Museum director A.K. Pandey said that statues from different periods and varying styles will be on display. “This project is a part of the Braj Heritage City plan submitted to the Central government by the district administration,” he said.
Mathura is one of the cities chosen by the Narendra Modi government under a plan to conserve heritage sites.
The state government museum at Mathura, founded in 1874 by Sir F.S. Growse, is presently being given a facelift to attract visitors. It was in public focus some two months ago when a group of miscreants vandalized Queen Victoria’s statues on Independence Day.
The museum director has asked the state government for more funds to construct toilets for men and women, facelift the guest house in the premises and install an RO plant to provide clean drinking water. Officials at the museum said work has already begun. Security has been tightened and CCTV cameras will be installed soon.
The Mathura museum is unique as it is the only institution that has rare statues of Buddha in possession. It houses collections of eminent archaeologists like Alexander Cunningham, F. S. Growse and Anton Fuhrer. A stamp was released on October 9, 1974, commemorating the centenary of the museum’s existence.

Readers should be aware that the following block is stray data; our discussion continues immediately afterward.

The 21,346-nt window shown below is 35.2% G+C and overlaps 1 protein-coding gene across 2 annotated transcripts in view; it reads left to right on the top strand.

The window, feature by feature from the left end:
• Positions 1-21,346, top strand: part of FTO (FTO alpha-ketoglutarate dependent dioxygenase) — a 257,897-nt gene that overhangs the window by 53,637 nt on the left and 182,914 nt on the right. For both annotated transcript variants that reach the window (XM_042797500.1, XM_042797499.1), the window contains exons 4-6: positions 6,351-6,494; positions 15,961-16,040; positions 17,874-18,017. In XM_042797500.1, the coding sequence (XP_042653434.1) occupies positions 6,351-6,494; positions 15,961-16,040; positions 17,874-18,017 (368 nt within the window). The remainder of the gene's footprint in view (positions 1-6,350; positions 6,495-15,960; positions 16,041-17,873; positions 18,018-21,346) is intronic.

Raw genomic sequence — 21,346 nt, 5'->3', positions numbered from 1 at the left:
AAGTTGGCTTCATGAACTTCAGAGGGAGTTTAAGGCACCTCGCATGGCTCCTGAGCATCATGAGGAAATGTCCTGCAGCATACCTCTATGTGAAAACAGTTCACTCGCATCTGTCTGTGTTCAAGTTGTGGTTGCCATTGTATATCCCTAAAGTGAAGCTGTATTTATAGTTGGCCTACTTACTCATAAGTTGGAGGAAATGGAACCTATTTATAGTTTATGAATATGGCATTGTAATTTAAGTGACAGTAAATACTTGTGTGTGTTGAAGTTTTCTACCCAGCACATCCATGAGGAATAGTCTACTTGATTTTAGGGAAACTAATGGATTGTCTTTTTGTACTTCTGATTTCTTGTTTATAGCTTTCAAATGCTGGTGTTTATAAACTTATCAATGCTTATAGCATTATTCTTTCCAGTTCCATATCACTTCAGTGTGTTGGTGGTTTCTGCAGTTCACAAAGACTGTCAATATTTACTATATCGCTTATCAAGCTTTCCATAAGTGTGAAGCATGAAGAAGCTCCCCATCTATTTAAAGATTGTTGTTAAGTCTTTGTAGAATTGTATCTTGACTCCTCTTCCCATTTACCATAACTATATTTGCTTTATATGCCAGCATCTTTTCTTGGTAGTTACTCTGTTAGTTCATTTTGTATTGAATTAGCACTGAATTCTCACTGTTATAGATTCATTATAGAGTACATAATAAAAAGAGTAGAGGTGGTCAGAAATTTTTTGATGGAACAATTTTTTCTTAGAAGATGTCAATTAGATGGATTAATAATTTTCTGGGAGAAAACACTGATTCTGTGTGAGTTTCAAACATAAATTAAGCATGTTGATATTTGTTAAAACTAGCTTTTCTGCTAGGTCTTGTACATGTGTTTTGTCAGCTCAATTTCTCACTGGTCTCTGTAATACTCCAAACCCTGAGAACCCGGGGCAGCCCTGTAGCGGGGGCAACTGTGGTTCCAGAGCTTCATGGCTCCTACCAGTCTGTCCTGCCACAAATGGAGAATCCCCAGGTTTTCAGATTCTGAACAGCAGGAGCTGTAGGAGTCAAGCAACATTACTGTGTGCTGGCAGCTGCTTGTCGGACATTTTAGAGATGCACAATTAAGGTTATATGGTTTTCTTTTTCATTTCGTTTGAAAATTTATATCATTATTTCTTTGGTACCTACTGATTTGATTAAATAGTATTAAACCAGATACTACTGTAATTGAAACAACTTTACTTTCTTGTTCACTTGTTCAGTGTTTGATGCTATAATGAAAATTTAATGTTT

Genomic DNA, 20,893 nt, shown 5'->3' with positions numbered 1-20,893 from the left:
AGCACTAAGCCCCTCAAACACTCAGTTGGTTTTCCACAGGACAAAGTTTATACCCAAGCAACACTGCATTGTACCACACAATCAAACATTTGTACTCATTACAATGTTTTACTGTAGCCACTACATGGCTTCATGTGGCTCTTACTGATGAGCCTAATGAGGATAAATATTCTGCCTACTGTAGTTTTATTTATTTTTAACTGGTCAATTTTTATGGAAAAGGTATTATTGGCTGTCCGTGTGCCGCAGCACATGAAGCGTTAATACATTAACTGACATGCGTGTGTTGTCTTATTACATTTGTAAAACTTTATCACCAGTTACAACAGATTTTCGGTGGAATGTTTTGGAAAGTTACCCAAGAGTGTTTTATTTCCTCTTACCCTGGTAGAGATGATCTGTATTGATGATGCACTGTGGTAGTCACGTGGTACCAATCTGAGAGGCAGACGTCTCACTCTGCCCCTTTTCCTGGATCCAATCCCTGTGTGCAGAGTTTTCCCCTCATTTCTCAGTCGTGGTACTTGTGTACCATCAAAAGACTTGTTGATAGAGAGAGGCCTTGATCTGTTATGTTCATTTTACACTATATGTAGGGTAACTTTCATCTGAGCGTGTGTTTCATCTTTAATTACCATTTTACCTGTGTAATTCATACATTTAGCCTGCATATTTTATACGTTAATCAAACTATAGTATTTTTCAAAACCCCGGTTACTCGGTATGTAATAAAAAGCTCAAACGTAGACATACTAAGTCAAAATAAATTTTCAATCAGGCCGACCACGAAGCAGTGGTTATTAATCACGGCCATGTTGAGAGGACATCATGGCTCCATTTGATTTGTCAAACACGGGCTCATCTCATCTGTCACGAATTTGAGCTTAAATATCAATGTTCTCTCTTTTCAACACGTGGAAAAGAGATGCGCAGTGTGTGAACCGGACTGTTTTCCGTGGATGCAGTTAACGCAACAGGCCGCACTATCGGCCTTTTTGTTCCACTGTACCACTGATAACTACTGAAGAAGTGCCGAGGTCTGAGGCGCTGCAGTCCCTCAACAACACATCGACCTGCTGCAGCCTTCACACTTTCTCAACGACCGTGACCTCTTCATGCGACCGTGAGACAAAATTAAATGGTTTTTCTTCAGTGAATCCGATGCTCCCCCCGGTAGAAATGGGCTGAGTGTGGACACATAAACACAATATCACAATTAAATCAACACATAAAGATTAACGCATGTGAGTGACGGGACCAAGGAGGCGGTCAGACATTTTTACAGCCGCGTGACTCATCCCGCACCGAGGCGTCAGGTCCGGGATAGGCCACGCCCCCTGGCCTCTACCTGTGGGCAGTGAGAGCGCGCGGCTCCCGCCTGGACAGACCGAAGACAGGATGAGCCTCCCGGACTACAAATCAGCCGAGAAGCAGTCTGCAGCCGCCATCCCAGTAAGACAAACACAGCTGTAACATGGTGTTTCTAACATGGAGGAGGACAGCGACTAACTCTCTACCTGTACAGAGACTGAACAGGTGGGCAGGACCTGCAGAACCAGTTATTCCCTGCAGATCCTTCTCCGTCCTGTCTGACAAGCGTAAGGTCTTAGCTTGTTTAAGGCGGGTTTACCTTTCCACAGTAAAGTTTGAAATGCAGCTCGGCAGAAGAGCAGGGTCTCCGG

However, due to lack of publicity, most people who visit the city do not even know about its existence.
Ashok Bansal, author, who produced a documentary on Mathura Museum Boltey Patthar, told TOI “This is the biggest in Asia. Historical records say Buddha met his contemporary, Lord Mahavira, in Mathura. This place is a confluence of Buddhist, Jain and Hindu cultural traditions. Two human-sized statues of Buddha are special. One is in the museum, the other in the Central hall of parliament.”
Bansal said it was unfortunate that not many people come to see the museum which has the largest collection of statues of a glorious era of Indian history. “For want of resources or mismanagement, or the lethargy of the culture department thousands of statues are lying in the godowns. The roofs need urgent repairs. More foreigners particularly from Japan and Germany visit the museum than the locals or even school or college students.”
The collections were shifted to the present building in Dampier Nagar in 1930. The building also displays a wide range of terracottas, inscribed bricks, clay seals, bronze objects and paintings that collectively came to be described later as the Mathura school of art and sculptures, of 3rd century BC to 12th century AD, during which the Great Kushan and Gupta emperors attained the peak of glory. “It’s the best place to study pristine Indian art and iconography,” said Paras Nath Choudhary, a retired scholar of South Asia Institute specializing in Indology.
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